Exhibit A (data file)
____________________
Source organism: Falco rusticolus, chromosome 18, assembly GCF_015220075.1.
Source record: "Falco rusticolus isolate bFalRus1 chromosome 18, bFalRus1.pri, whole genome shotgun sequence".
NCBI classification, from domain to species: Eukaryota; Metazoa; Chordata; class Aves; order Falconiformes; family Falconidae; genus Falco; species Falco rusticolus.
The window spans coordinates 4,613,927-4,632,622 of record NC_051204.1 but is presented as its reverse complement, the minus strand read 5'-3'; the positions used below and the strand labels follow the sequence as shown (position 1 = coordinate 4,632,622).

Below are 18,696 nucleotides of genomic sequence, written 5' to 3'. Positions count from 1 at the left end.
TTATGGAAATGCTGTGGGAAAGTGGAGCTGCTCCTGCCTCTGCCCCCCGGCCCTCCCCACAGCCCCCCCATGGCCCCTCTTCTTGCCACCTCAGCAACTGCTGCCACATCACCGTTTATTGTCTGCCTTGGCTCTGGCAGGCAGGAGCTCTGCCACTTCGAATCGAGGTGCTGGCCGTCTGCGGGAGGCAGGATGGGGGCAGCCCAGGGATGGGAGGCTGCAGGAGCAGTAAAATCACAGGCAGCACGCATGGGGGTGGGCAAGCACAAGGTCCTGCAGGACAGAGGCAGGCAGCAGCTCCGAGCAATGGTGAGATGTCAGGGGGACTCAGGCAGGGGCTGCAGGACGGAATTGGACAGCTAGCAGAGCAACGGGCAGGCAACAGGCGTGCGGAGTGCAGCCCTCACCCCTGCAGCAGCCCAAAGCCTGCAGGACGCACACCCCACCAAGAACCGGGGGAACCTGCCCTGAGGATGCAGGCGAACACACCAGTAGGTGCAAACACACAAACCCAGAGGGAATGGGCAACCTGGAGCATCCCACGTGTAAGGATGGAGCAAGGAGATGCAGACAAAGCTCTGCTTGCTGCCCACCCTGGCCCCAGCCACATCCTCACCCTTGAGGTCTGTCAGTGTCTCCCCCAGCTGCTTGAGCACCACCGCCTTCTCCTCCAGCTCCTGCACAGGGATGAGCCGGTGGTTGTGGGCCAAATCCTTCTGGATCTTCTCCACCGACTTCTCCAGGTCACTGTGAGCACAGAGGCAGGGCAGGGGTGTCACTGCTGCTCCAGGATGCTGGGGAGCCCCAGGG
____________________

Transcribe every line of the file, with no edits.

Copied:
Source organism: Falco rusticolus, chromosome 18, assembly GCF_015220075.1.
Source record: "Falco rusticolus isolate bFalRus1 chromosome 18, bFalRus1.pri, whole genome shotgun sequence".
NCBI classification, from domain to species: Eukaryota; Metazoa; Chordata; class Aves; order Falconiformes; family Falconidae; genus Falco; species Falco rusticolus.
The window spans coordinates 4,613,927-4,632,622 of record NC_051204.1 but is presented as its reverse complement, the minus strand read 5'-3'; the positions used below and the strand labels follow the sequence as shown (position 1 = coordinate 4,632,622).

Below are 18,696 nucleotides of genomic sequence, written 5' to 3'. Positions count from 1 at the left end.
TTATGGAAATGCTGTGGGAAAGTGGAGCTGCTCCTGCCTCTGCCCCCCGGCCCTCCCCACAGCCCCCCCATGGCCCCTCTTCTTGCCACCTCAGCAACTGCTGCCACATCACCGTTTATTGTCTGCCTTGGCTCTGGCAGGCAGGAGCTCTGCCACTTCGAATCGAGGTGCTGGCCGTCTGCGGGAGGCAGGATGGGGGCAGCCCAGGGATGGGAGGCTGCAGGAGCAGTAAAATCACAGGCAGCACGCATGGGGGTGGGCAAGCACAAGGTCCTGCAGGACAGAGGCAGGCAGCAGCTCCGAGCAATGGTGAGATGTCAGGGGGACTCAGGCAGGGGCTGCAGGACGGAATTGGACAGCTAGCAGAGCAACGGGCAGGCAACAGGCGTGCGGAGTGCAGCCCTCACCCCTGCAGCAGCCCAAAGCCTGCAGGACGCACACCCCACCAAGAACCGGGGGAACCTGCCCTGAGGATGCAGGCGAACACACCAGTAGGTGCAAACACACAAACCCAGAGGGAATGGGCAACCTGGAGCATCCCACGTGTAAGGATGGAGCAAGGAGATGCAGACAAAGCTCTGCTTGCTGCCCACCCTGGCCCCAGCCACATCCTCACCCTTGAGGTCTGTCAGTGTCTCCCCCAGCTGCTTGAGCACCACCGCCTTCTCCTCCAGCTCCTGCACAGGGATGAGCCGGTGGTTGTGGGCCAAATCCTTCTGGATCTTCTCCACCGACTTCTCCAGGTCACTGTGAGCACAGAGGCAGGGCAGGGGTGTCACTGCTGCTCCAGGATGCTGGGGAGCCCCAGGG